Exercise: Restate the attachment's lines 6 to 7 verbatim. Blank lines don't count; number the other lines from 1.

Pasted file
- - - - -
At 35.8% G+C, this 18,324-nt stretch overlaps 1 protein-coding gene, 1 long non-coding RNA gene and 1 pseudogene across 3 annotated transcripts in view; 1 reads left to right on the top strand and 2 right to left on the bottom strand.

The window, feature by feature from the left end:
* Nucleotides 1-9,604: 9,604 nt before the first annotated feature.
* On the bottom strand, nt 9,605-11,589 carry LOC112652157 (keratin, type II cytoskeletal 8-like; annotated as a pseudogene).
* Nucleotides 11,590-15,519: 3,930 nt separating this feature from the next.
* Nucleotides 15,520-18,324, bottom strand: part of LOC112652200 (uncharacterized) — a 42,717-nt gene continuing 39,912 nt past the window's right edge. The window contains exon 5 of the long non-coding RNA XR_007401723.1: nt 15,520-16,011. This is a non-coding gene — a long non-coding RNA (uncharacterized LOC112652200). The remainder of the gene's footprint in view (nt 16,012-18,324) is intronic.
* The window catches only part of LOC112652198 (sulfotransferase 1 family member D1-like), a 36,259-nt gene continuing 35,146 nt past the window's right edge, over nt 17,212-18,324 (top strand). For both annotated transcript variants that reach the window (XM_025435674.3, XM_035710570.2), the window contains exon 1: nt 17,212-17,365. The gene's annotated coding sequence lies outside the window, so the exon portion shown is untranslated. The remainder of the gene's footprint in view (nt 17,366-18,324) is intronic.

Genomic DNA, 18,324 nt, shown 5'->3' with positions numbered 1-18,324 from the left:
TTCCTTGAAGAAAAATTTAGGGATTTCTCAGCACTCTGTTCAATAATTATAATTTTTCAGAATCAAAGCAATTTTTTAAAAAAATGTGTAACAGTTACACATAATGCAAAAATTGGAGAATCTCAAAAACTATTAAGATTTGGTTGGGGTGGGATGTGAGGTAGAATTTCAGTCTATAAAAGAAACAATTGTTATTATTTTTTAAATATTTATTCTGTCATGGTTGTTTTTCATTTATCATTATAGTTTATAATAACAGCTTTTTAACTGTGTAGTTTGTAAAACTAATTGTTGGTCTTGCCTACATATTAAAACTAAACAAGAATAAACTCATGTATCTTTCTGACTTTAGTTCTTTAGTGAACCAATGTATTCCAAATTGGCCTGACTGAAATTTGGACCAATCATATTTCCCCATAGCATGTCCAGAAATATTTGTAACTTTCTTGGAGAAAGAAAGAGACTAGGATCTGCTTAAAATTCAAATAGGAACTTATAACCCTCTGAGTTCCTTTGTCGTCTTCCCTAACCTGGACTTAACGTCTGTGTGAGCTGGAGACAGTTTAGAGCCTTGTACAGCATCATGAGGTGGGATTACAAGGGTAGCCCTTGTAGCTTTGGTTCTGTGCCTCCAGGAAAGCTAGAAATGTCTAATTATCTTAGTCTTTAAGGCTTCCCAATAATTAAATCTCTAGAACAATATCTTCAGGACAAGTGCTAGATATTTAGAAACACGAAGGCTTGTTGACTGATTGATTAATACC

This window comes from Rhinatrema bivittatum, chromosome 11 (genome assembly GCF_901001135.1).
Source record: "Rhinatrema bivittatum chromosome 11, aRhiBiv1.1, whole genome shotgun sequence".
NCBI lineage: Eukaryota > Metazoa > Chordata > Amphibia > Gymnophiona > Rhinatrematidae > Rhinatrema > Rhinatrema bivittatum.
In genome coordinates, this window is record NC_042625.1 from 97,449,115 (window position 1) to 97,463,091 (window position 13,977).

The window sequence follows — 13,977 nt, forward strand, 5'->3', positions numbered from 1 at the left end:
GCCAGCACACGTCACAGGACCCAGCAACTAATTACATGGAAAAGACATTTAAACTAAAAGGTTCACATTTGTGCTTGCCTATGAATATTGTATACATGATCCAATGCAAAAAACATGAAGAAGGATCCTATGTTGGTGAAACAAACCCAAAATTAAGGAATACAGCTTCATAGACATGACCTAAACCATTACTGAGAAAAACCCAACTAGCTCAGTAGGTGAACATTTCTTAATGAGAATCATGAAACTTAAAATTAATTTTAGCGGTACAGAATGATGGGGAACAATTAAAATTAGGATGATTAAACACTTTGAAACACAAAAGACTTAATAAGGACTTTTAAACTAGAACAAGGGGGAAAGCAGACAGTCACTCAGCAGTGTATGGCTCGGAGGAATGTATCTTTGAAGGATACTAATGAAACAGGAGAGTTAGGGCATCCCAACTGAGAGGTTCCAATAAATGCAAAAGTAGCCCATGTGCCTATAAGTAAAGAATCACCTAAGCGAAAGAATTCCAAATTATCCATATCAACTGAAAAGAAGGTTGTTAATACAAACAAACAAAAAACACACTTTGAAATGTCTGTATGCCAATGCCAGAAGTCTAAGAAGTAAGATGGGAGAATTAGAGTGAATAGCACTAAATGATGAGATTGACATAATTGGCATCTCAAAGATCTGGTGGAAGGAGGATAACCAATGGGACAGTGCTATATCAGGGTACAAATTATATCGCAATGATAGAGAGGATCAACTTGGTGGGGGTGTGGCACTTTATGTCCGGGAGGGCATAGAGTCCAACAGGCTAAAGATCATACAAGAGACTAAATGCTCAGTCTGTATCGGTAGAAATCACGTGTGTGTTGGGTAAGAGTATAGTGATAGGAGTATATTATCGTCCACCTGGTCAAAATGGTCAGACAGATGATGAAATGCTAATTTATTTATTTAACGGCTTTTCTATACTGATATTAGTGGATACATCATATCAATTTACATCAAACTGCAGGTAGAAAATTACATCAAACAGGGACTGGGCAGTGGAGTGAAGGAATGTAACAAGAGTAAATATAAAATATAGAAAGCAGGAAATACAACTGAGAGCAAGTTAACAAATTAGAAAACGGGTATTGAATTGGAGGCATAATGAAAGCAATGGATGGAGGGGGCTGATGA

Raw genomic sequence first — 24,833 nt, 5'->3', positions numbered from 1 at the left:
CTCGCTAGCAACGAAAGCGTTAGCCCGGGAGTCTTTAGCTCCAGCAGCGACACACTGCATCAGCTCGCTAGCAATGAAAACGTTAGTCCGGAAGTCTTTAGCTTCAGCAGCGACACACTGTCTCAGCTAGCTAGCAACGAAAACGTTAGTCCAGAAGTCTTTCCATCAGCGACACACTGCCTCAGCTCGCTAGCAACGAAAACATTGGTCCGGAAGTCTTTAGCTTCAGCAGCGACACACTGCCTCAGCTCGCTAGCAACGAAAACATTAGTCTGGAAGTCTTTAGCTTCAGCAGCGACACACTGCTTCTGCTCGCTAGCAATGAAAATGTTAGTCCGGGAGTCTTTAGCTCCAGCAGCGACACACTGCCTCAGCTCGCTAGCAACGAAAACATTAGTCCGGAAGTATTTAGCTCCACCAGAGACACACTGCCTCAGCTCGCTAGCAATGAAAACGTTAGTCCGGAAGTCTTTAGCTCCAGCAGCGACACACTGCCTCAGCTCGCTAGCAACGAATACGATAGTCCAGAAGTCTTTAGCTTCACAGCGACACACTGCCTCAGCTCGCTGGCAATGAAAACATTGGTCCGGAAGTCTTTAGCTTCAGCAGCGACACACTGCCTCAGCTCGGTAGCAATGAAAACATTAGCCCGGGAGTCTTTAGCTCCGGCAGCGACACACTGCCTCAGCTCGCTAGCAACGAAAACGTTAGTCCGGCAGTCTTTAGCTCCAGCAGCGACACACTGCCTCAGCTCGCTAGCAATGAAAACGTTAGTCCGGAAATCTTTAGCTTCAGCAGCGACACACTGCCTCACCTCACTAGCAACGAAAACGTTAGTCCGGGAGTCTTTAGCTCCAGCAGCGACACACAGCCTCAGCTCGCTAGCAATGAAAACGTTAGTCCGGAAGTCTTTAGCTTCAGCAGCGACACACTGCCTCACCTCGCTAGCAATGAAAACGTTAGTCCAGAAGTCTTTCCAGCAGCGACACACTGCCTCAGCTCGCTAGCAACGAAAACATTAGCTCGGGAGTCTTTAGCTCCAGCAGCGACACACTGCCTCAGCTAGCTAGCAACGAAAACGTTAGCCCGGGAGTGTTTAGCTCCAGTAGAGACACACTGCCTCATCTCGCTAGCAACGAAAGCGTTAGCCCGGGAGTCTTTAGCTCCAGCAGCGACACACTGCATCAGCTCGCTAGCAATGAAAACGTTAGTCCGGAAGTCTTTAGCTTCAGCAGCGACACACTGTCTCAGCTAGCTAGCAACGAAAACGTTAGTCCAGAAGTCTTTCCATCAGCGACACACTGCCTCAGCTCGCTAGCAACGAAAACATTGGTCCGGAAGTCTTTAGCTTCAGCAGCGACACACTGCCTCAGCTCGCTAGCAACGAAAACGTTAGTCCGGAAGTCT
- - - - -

* Nucleotides 15,520-18,324, bottom strand: part of LOC112652200 (uncharacterized) — a 42,717-nt gene continuing 39,912 nt past the window's right edge. The window contains exon 5 of the long non-coding RNA XR_007401723.1: nt 15,520-16,011. This is a non-coding gene — a long non-coding RNA (uncharacterized LOC112652200). The remainder of the gene's footprint in view (nt 16,012-18,324) is intronic.
* The window catches only part of LOC112652198 (sulfotransferase 1 family member D1-like), a 36,259-nt gene continuing 35,146 nt past the window's right edge, over nt 17,212-18,324 (top strand). For both annotated transcript variants that reach the window (XM_025435674.3, XM_035710570.2), the window contains exon 1: nt 17,212-17,365. The gene's annotated coding sequence lies outside the window, so the exon portion shown is untranslated. The remainder of the gene's footprint in view (nt 17,366-18,324) is intronic.